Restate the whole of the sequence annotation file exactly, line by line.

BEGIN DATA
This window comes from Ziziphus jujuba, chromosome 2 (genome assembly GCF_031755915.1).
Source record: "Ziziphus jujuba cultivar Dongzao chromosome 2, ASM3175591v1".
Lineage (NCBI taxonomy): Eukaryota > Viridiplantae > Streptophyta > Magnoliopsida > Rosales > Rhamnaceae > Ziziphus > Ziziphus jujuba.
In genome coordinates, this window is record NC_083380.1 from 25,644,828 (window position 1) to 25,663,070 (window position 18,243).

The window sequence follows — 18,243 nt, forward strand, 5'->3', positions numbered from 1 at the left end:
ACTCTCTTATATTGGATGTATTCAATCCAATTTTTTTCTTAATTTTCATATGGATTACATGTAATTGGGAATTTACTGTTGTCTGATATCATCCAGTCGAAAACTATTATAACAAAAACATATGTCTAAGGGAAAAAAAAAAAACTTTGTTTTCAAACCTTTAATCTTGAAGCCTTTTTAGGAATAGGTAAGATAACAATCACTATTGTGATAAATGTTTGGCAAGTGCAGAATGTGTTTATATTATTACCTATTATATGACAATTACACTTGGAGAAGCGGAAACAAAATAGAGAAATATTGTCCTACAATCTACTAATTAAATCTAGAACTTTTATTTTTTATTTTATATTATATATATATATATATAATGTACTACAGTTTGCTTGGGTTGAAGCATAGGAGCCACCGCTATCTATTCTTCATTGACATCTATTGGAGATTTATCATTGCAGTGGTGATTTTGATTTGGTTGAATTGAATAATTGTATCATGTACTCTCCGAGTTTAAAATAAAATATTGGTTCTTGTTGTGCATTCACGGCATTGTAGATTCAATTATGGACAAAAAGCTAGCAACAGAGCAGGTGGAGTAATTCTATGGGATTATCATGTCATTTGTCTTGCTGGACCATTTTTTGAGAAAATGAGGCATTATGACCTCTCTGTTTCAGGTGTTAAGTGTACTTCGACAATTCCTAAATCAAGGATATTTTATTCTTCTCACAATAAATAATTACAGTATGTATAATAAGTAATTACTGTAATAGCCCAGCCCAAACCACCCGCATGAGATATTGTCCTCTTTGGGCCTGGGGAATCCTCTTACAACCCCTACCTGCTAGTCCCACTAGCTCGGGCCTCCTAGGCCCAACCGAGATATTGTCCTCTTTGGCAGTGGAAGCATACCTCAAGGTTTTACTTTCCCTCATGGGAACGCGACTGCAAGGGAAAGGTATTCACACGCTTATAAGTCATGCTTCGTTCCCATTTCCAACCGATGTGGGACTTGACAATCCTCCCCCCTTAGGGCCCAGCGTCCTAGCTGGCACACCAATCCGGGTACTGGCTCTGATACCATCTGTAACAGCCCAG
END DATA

This window comes from Ziziphus jujuba, chromosome 2 (genome assembly GCF_031755915.1).
Source record: "Ziziphus jujuba cultivar Dongzao chromosome 2, ASM3175591v1".
Lineage (NCBI taxonomy): Eukaryota > Viridiplantae > Streptophyta > Magnoliopsida > Rosales > Rhamnaceae > Ziziphus > Ziziphus jujuba.
In genome coordinates, this window is record NC_083380.1 from 25,644,828 (window position 1) to 25,663,070 (window position 18,243).

The window sequence follows — 18,243 nt, forward strand, 5'->3', positions numbered from 1 at the left end:
ACTCTCTTATATTGGATGTATTCAATCCAATTTTTTTCTTAATTTTCATATGGATTACATGTAATTGGGAATTTACTGTTGTCTGATATCATCCAGTCGAAAACTATTATAACAAAAACATATGTCTAAGGGAAAAAAAAAAAACTTTGTTTTCAAACCTTTAATCTTGAAGCCTTTTTAGGAATAGGTAAGATAACAATCACTATTGTGATAAATGTTTGGCAAGTGCAGAATGTGTTTATATTATTACCTATTATATGACAATTACACTTGGAGAAGCGGAAACAAAATAGAGAAATATTGTCCTACAATCTACTAATTAAATCTAGAACTTTTATTTTTTATTTTATATTATATATATATATATATAATGTACTACAGTTTGCTTGGGTTGAAGCATAGGAGCCACCGCTATCTATTCTTCATTGACATCTATTGGAGATTTATCATTGCAGTGGTGATTTTGATTTGGTTGAATTGAATAATTGTATCATGTACTCTCCGAGTTTAAAATAAAATATTGGTTCTTGTTGTGCATTCACGGCATTGTAGATTCAATTATGGACAAAAAGCTAGCAACAGAGCAGGTGGAGTAATTCTATGGGATTATCATGTCATTTGTCTTGCTGGACCATTTTTTGAGAAAATGAGGCATTATGACCTCTCTGTTTCAGGTGTTAAGTGTACTTCGACAATTCCTAAATCAAGGATATTTTATTCTTCTCACAATAAATAATTACAGTATGTATAATAAGTAATTACTGTAATAGCCCAGCCCAAACCACCCGCATGAGATATTGTCCTCTTTGGGCCTGGGGAATCCTCTTACAACCCCTACCTGCTAGTCCCACTAGCTCGGGCCTCCTAGGCCCAACCGAGATATTGTCCTCTTTGGCAGTGGAAGCATACCTCAAGGTTTTACTTTCCCTCATGGGAACGCGACTGCAAGGGAAAGGTATTCACACGCTTATAAGTCATGCTTCGTTCCCATTTCCAACCGATGTGGGACTTGACAATCCTCCCCCCTTAGGGCCCAGCGTCCTAGCTGGCACACCAATCCGGGTACTGGCTCTGATACCATCTGTAACAGCCCAG